37Janet Schmalfeldt, "On the Relation of Analysis to Performance: Beethoven's Bagatelles Op.126, Nos. 2 and 5," Journal of Music Theory 29 (1985): 12, 18. John Rink points out Schmalfeldt's equivocalness between bringing out the concealed motivic repetition and maintaining its concealed identity, as well as the questionable results in performance from undue stress on non-contiguous notes in the effort to bring out their middleground contiguity. See John Rink, review of Musical Structure and Performance, by Wallace Berry, Music Analysis 9 (1990): 320-21.

38Rink, review of Musical Structure and Performance by Wallace Berry, 319-39.

39Ibid., 319-24.

40Rink provides several good illustrations of this found in writings by Janet Schmalfeldt, Wallace Berry, Leonard Meyer and Eugene Narmour.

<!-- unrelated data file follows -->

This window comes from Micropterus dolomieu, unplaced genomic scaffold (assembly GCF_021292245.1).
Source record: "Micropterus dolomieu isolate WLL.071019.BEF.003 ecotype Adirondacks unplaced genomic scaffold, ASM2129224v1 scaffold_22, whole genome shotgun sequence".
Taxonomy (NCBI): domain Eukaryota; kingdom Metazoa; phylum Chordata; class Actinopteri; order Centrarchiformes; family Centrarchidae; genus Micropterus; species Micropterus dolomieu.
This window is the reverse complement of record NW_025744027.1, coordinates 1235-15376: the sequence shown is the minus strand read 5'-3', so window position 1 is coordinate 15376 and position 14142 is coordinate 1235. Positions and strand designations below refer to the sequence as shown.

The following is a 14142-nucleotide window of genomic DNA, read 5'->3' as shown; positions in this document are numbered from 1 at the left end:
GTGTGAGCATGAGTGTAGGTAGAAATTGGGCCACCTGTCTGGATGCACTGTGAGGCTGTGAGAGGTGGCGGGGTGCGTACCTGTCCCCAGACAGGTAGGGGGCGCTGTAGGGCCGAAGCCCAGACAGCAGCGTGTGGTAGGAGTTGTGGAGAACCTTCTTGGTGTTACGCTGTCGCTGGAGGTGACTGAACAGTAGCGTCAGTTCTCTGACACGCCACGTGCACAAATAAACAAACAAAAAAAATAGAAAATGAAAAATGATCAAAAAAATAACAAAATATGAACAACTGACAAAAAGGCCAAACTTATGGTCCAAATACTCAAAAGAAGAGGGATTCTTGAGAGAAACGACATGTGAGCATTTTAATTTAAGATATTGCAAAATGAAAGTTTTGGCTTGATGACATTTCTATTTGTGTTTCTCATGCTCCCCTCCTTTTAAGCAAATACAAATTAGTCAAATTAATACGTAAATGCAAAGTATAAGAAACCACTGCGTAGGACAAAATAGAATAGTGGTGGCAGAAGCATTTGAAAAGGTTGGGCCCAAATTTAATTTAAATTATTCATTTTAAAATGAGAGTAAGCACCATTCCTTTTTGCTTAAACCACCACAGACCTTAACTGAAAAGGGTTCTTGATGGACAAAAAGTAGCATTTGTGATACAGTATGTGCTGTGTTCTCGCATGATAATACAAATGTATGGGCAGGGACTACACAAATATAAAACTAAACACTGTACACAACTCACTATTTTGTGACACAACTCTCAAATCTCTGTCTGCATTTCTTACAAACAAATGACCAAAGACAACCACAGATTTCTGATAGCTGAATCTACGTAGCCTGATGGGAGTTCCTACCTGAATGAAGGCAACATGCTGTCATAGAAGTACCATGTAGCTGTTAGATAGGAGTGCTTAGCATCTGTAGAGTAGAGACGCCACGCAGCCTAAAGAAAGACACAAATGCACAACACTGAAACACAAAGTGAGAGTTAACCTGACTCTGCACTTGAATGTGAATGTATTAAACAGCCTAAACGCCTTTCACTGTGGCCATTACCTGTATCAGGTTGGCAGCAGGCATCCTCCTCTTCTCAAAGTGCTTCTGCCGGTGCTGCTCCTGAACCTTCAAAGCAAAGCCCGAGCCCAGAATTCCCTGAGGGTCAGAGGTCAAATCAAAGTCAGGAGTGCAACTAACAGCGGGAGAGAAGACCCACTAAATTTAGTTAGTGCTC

41Wallace Berry, Musical Structure and Performance (New Haven: Yale University Press, 1989), 44. "Every analytical finding has an implication for performance, even when it suggests a relatively neutral execution that projects explicit, self-evident factors of structure."

42Schmalfeldt, "On the Relation of Analysis to Performance", 28.

43Jonathan Dunsby, "Guest Editorial: Performance and Analysis of Music," Music Analysis 8 (1989): 8. Dunsby connects the "interaction of pedagogy and performance" with the history of nineteenth- and twentieth-century editorial practice, at least in regard to piano repertoire.

44Rink, review of Musical Structure and Performance, by Wallace Berry. See Tim Howell, "Analysis and Performance: The Search for a Middleground," in Companion to Contemporary Musical Thought, Vol.2, ed. John Paynter, Tim Howell, Richard Orton, and Peter Seymour (London: Routledge, 1992), 679-714.

45Tim Howell discusses this point. See Howell, "Analysis and Performance," 698.

46Janet Schmalfeldt examines the roles of both the analyst and the performer in an imaginative format that allows each to act both as the presenter of and respondent to an interpretation of two short works. See Janet Schmalfeldt, "On the Relation of Analysis to Performance."